A Castle with a Mind of Its Own

What if a castle was alive?  That idea is the big draw for me in Tuesdays at the Castle by Jessica Day George.

The castle of the title would be a very confusing place to live, but it’s great fun to read about.  The castle doesn’t talk and it rarely takes immediate actions like slamming doors, but it has a clear presence.  And it has a habit of changing itself when it’s bored, or wants to make a point.  So rooms shift around, new towers appear, and you never quite know where you’re going.  The castle also arranges and furnishes the rooms of its inhabitants to make some none-too-subtle points.  People the castle likes gets lovely rooms, while people the castle hates find their rooms getting increasingly smaller and more unpleasant.  The castle has to approve of each king and heir, and changes their rooms to reflect its feelings.  It’s all a wonderful concept.

We wander the castle with Celie, the youngest princess and the castle’s favorite.  The feeling is mutual; Celie’s greatest goal is to create an atlas of the castle (which strikes me as quite impossible, but good for her for trying). The plot gets into motion when Celie’s parents and older brother are ambushed on a journey and disappear, presumed dead.  Celie, her sister Lilah, and her brother (and crown prince) Rolf have to band together when conspiracies between the royal council and a foreign prince threaten their kingdom.  Fortunately, Celie and her siblings have the castle on their side…

This is a cute book aimed at a fairly young audience.  The characters are likable and well-defined, if not terribly complex.  Lilah is quite proper, Rolf is striving to live up to his role, and Celie is creative and daring and determined to fight back.  She’s a good heroine who I think younger readers will very much identify with and enjoy.

The plot moved along well, although the ending did feel ultimately a bit contrived and convenient.  Still, it’s the kind of happy ending I want from a kids’ book, so that’s a fairly mild complaint.

The castle was my favorite part.  The rest was a pleasant but not particularly striking kids’ fantasy novel.  The castle was the unique bit, and I’d love to see more stories with this setting!

I think this would be a great read for younger readers, and it’s fun for older readers too, if you’re looking for a light story without a great deal of depth.  It wasn’t irritatingly and unreasonable shallow, as some books are, but it does feel like it’s targeting kids.  Which is okay–it was a fun read!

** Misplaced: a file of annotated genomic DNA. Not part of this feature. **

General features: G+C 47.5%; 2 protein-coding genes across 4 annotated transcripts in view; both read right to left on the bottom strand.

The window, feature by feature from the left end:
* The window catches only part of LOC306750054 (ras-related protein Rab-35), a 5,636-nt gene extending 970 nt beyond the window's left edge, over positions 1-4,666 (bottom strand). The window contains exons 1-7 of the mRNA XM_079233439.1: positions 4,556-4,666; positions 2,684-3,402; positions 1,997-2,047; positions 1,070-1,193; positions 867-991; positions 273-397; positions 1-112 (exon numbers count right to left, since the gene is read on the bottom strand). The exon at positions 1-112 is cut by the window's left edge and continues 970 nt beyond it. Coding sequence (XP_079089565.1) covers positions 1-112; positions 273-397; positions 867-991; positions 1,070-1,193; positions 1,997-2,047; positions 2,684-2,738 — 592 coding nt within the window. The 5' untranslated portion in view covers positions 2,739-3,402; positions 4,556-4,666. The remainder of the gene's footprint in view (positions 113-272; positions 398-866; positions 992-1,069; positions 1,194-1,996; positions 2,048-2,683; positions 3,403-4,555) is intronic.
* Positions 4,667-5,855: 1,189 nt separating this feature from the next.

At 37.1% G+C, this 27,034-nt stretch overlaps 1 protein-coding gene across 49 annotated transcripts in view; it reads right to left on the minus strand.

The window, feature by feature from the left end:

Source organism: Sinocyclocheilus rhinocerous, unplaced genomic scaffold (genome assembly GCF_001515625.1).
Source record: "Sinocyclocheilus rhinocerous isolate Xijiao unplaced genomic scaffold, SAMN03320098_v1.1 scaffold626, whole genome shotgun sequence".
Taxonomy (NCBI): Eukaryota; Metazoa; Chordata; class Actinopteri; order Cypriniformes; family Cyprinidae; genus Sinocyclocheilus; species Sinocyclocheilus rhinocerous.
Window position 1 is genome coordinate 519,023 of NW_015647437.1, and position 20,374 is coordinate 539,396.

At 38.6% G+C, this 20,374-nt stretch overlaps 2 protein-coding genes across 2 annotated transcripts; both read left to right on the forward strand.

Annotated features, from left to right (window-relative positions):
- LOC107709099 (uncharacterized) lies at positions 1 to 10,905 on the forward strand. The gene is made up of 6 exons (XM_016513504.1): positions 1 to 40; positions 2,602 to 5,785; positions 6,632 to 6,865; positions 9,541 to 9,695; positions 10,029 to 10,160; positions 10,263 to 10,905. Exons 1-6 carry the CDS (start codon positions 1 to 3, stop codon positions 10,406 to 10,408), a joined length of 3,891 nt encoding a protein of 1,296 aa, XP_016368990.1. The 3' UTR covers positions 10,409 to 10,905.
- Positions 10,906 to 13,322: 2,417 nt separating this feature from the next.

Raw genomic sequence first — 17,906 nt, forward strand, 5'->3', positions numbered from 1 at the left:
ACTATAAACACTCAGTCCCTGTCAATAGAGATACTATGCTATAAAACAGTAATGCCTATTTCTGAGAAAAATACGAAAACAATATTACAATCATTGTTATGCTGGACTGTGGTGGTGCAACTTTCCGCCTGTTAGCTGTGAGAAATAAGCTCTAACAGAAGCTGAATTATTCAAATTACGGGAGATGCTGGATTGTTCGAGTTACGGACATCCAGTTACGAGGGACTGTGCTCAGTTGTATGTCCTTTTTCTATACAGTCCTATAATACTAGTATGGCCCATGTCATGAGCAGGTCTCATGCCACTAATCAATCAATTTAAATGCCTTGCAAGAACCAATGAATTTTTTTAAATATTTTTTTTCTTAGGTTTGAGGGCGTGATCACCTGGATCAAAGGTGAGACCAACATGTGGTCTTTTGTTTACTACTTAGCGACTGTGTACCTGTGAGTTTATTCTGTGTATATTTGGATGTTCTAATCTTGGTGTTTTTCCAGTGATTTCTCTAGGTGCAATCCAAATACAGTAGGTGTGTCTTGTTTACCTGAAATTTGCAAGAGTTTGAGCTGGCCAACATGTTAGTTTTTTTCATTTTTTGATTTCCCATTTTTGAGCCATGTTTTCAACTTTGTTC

Author’s Site: http://jessicadaygeorge.com/

Other reviews:
Charlotte’s Library
Raiding Bookshelves
Once Upon a Twisted Tale
Anyone else?

About cherylmahoney

I'm a book review blogger and Fantasy writer. I have published three novels, The Wanderers; The Storyteller and Her Sisters; and The People the Fairies Forget. All can be found on Amazon as an ebook and paperback. In my day job, I'm the Marketing Specialist for Yolo Hospice. Find me on Twitter (@MarvelousTales) and GoodReads (MarvelousTales).
This entry was posted in Fantasy, Juvenile, Reviews and tagged . Bookmark the permalink.

7 Responses to A Castle with a Mind of Its Own

  1. Swamp Adder says:

    Buildings that change their structure behind your back are always a fun concept. Like Hogwarts — but in that case I thought the movies kind of ruined it by actually showing the staircases moving. The “magic” of it is that they always move when you’re not looking! I’m currently reading House of Leaves by Mark Z. Danielewski, which is a much darker, creepier version of a similar idea.

  2. zettew says:

    I have never heard of this book or this author! I really enjoyed your review, so I am hunting down this book! Thanks!

  3. Carl V says:

    That sounds like a very fun idea. I’ll put it on my list of kids books to check for at the library.

    Have you ever heard of the Castle Perilous books? They are a series of fantasy novels by John deChancie in which this enormous castle has all these portals to other worlds, some that are stable and fixed and others that appear and disappear randomly. The novels follow a series of characters, including some from the ‘present’ in which the novels were written. They are fluff, but fun fluff.

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